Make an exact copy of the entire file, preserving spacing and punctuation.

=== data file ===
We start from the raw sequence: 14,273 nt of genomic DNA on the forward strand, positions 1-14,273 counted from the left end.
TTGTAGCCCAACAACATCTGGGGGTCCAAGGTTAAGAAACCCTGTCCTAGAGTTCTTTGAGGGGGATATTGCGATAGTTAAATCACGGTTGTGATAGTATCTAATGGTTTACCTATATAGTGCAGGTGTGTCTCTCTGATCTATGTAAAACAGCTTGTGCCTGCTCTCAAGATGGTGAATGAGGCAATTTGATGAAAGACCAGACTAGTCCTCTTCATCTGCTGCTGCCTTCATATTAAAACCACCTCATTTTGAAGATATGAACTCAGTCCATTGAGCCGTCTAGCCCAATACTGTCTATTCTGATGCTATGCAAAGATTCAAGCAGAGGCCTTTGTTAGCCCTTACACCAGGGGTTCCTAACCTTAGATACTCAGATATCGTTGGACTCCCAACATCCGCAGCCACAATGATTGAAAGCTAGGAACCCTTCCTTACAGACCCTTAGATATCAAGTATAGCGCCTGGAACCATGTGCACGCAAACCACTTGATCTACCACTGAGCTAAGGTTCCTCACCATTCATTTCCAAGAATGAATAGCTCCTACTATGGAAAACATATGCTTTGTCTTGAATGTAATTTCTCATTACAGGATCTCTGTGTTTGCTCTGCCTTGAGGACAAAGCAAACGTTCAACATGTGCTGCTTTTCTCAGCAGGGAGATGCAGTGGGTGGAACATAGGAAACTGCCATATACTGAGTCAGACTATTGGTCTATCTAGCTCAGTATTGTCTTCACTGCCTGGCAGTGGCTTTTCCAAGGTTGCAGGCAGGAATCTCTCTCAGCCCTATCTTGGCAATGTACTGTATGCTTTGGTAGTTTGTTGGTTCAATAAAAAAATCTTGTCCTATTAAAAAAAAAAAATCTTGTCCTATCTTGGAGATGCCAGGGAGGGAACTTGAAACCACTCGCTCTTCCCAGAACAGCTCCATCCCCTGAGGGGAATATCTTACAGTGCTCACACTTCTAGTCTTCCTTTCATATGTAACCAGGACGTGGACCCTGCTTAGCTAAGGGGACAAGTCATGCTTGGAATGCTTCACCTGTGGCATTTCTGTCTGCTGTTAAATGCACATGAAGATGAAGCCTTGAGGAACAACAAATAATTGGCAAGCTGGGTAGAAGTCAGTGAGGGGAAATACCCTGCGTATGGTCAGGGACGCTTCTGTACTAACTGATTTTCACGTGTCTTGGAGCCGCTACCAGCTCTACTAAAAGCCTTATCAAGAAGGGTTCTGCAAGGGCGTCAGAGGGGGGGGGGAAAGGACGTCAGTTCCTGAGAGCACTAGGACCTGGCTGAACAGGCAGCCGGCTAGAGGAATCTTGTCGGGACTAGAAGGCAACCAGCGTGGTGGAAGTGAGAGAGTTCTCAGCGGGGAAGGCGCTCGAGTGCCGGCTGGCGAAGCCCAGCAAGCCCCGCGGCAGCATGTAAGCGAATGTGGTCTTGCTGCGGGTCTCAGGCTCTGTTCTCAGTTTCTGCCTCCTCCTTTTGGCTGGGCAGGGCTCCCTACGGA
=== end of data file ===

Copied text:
We start from the raw sequence: 14,273 nt of genomic DNA on the forward strand, positions 1-14,273 counted from the left end.
TTGTAGCCCAACAACATCTGGGGGTCCAAGGTTAAGAAACCCTGTCCTAGAGTTCTTTGAGGGGGATATTGCGATAGTTAAATCACGGTTGTGATAGTATCTAATGGTTTACCTATATAGTGCAGGTGTGTCTCTCTGATCTATGTAAAACAGCTTGTGCCTGCTCTCAAGATGGTGAATGAGGCAATTTGATGAAAGACCAGACTAGTCCTCTTCATCTGCTGCTGCCTTCATATTAAAACCACCTCATTTTGAAGATATGAACTCAGTCCATTGAGCCGTCTAGCCCAATACTGTCTATTCTGATGCTATGCAAAGATTCAAGCAGAGGCCTTTGTTAGCCCTTACACCAGGGGTTCCTAACCTTAGATACTCAGATATCGTTGGACTCCCAACATCCGCAGCCACAATGATTGAAAGCTAGGAACCCTTCCTTACAGACCCTTAGATATCAAGTATAGCGCCTGGAACCATGTGCACGCAAACCACTTGATCTACCACTGAGCTAAGGTTCCTCACCATTCATTTCCAAGAATGAATAGCTCCTACTATGGAAAACATATGCTTTGTCTTGAATGTAATTTCTCATTACAGGATCTCTGTGTTTGCTCTGCCTTGAGGACAAAGCAAACGTTCAACATGTGCTGCTTTTCTCAGCAGGGAGATGCAGTGGGTGGAACATAGGAAACTGCCATATACTGAGTCAGACTATTGGTCTATCTAGCTCAGTATTGTCTTCACTGCCTGGCAGTGGCTTTTCCAAGGTTGCAGGCAGGAATCTCTCTCAGCCCTATCTTGGCAATGTACTGTATGCTTTGGTAGTTTGTTGGTTCAATAAAAAAATCTTGTCCTATTAAAAAAAAAAAATCTTGTCCTATCTTGGAGATGCCAGGGAGGGAACTTGAAACCACTCGCTCTTCCCAGAACAGCTCCATCCCCTGAGGGGAATATCTTACAGTGCTCACACTTCTAGTCTTCCTTTCATATGTAACCAGGACGTGGACCCTGCTTAGCTAAGGGGACAAGTCATGCTTGGAATGCTTCACCTGTGGCATTTCTGTCTGCTGTTAAATGCACATGAAGATGAAGCCTTGAGGAACAACAAATAATTGGCAAGCTGGGTAGAAGTCAGTGAGGGGAAATACCCTGCGTATGGTCAGGGACGCTTCTGTACTAACTGATTTTCACGTGTCTTGGAGCCGCTACCAGCTCTACTAAAAGCCTTATCAAGAAGGGTTCTGCAAGGGCGTCAGAGGGGGGGGGGAAAGGACGTCAGTTCCTGAGAGCACTAGGACCTGGCTGAACAGGCAGCCGGCTAGAGGAATCTTGTCGGGACTAGAAGGCAACCAGCGTGGTGGAAGTGAGAGAGTTCTCAGCGGGGAAGGCGCTCGAGTGCCGGCTGGCGAAGCCCAGCAAGCCCCGCGGCAGCATGTAAGCGAATGTGGTCTTGCTGCGGGTCTCAGGCTCTGTTCTCAGTTTCTGCCTCCTCCTTTTGGCTGGGCAGGGCTCCCTACGGA